Thanks! The video above is approx. 180+ equations specific to physics. Collectively I have approx. 2000 equations and/or facts memorized for the MCAT total.

**Process specific to Physics:**

- Purchased and/or borrowed four different MCAT Physics Review books.
- Copied all equations, minus duplicates from all four authors, directly onto flash cards.
- I organized the flash cards in an order that made the most sense to me, i.e. topic, then equation order for that specific topic.
- Labelled each card with a number, 1-180, thus preventing me from messing up the order before I construct my memory palace/loci.
- Defined a path in my apartment, and systematically placed each equation on something and/or created an odd association.

BTW, I tried my best to maintain the equation as a whole and not break it down into individual words. I tried this initially, but it took way too much time.

Example:

I walk up to my door, where I see #1 (d=vt=1/2(Vi + V)*t painted on my front door in red paint.*

Next, I grab my door handle where I immediately burn my hand. As I look at my palm, I see #2 (Vf = Vi + at) charred into my skin.

As soon as I open the door, my door alarm goes off. Instead of punching in the regular code, the alarm keypad will only accept #3 (d=Vit+1/2at^2) as a valid entry.

Excited I entered the correct code, the alarm initiated a bunch of flash cards to fall from the ceiling, where each card had #4 (d=Vf*t-1/2at^2) in pen. The card “fell” from the sky.*

Knowing my wife loves it when I clean, I grab the broom from the washer closet (right next to the entry door) and sweep the cards off the floor. Hidden under the cards I see #5 (vf^2 = vi^2 +2ad) etched into the laminate flooring!

Next, I decided to check the washer for dirty clothes. As expected, I find three individual shirts in need of a wash: red, white and blue. The red one has #6 one it (t = sq 2d/a), the white one has #7 (v = sq 2ad) and the blue one has #8 on it (d = -vi2/a.

As you can tell, I’m not breaking each variable into a specific word or thing. Rather, I’m simply able to link the whole equation on an object.

In college, I’d study/prepare in the same room I was expected to take an exam. However, I’d place the equations on specific objects in the room. Therefore, during a closed book physic test, for example, if I could not remember a specific concept (thus an underlying concept as defined by a specific equation), I’d survey the room briefly until I “see” that specific equation.

Funny story, one time during a proctored exam, the teacher asked me why I had a blank look on my face every once in a while during the test. I didn’t want to get into the details, but I responded by telling him I placed an equation on the end of his nose, which helped me remember how his comb over reminded me of cilia in the respiratory tract. He was extremely confused and/or concerned, but didn’t press me on it because I always had the highest grade in the class. Ha!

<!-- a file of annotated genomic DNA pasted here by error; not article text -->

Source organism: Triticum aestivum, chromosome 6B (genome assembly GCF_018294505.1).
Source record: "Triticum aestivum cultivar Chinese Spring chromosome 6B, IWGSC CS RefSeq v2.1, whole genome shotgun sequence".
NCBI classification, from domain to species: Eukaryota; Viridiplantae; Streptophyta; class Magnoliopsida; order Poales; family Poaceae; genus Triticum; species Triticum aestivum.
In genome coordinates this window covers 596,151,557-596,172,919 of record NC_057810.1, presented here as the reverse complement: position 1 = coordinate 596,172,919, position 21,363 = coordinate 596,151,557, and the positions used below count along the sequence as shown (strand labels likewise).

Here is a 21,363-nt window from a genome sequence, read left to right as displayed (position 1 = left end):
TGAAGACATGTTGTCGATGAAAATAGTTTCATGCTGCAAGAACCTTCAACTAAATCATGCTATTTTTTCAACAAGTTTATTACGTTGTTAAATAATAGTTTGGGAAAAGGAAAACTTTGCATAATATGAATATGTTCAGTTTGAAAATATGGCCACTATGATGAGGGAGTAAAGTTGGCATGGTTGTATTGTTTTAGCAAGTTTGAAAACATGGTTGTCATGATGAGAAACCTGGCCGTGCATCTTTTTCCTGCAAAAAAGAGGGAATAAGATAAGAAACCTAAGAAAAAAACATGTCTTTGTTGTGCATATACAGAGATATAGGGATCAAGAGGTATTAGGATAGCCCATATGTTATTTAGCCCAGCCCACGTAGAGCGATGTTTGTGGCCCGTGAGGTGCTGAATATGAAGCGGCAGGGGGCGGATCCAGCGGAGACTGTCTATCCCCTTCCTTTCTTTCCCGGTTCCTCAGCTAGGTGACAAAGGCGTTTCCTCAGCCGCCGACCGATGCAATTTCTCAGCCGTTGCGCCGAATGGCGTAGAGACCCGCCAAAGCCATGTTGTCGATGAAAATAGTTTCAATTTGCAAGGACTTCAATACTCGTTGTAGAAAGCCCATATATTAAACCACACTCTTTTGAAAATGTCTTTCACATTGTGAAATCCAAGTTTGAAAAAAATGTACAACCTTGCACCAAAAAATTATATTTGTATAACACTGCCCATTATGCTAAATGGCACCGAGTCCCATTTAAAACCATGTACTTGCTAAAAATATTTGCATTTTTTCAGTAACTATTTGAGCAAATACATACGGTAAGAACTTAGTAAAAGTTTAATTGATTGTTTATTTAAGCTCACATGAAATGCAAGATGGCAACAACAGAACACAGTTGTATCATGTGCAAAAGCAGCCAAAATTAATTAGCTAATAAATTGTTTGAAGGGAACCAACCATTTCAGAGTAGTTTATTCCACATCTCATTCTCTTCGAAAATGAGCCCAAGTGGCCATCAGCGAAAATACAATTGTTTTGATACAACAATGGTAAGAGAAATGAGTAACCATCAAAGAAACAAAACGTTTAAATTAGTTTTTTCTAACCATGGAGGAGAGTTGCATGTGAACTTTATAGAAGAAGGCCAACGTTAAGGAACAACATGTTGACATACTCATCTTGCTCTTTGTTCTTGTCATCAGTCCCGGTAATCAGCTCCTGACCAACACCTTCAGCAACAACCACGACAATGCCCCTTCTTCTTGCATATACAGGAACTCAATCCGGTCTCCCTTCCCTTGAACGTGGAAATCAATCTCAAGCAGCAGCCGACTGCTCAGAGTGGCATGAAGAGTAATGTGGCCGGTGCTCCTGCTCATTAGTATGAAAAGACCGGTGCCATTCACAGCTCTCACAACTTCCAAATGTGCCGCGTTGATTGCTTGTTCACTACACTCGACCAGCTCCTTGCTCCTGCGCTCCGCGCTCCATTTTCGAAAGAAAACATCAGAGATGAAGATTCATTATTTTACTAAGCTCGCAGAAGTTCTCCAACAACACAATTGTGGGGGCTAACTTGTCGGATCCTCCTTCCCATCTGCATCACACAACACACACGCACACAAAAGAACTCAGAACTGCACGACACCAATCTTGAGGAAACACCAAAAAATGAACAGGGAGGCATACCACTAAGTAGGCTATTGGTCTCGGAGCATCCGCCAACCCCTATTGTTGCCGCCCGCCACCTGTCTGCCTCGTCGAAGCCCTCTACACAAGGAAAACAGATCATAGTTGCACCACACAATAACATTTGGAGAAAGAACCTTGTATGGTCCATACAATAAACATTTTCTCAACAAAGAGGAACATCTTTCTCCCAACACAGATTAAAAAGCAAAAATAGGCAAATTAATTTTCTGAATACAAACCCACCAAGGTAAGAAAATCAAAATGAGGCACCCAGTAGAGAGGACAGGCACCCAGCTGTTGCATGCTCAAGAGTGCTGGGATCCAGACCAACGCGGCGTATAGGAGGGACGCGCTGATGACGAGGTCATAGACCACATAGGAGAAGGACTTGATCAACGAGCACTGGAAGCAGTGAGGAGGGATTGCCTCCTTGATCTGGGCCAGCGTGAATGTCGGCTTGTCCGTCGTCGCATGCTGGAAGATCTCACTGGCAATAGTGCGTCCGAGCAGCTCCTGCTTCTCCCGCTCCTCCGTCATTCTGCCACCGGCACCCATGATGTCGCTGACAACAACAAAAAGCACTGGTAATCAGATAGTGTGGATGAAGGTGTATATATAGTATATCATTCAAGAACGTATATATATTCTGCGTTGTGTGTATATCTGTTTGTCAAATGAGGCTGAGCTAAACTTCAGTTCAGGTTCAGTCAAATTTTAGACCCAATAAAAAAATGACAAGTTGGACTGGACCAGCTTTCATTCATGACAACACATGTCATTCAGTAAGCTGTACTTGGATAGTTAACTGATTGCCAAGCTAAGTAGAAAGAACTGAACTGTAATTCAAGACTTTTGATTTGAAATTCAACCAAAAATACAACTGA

Now that I have “filed” the equations away in a systematic way, given a specific problem, I step into my palace and analyze each specific formula until I have all but one or two unknowns left. Next, as someone who subscribes to Occam’s Razor, I generally go for the easiest and or most logical equation.

I’ve tutored numerous kids from all backgrounds in both Physics and Chemistry. From my experience, the hardest part of these two courses is knowing understanding in words what underlying equation the author is trying to present. Otherwise, you’ll stare at four or five variables, not know exactly how to start, and get discourage and/or confused or defeated.

For me, linking the equations around the room and/or my apartment enables me to confidently example each equation, review the unknowns, and look any ambiguity left by the author.

Hope this helps?

P.S. It might seem overkill, but taking equations from four different authors really helps! Sometimes you’ll see an equation presented one way vs. another way. Because of this, especially on the MCAT, if it is a simple question concerning Fbouy and they ask you what happens to the pressure of something if the area of a golf ball doubles, you may forget that F = P1 x A1, where area of a sphere equals 4pir^2. Therefore, it is all about proportions. . .

Or, for instance Power.

Power = W/t, because work equals F x d, Power = Fd/t, where F x (d/t) = F x v (where v = velocity).

From my experience, the author will give you a change in velocity, and the force, and then ask a question specific to power. Well, if you cannot or do not remember the above, then you’ll stare into the book with anger, when F x v = W/t!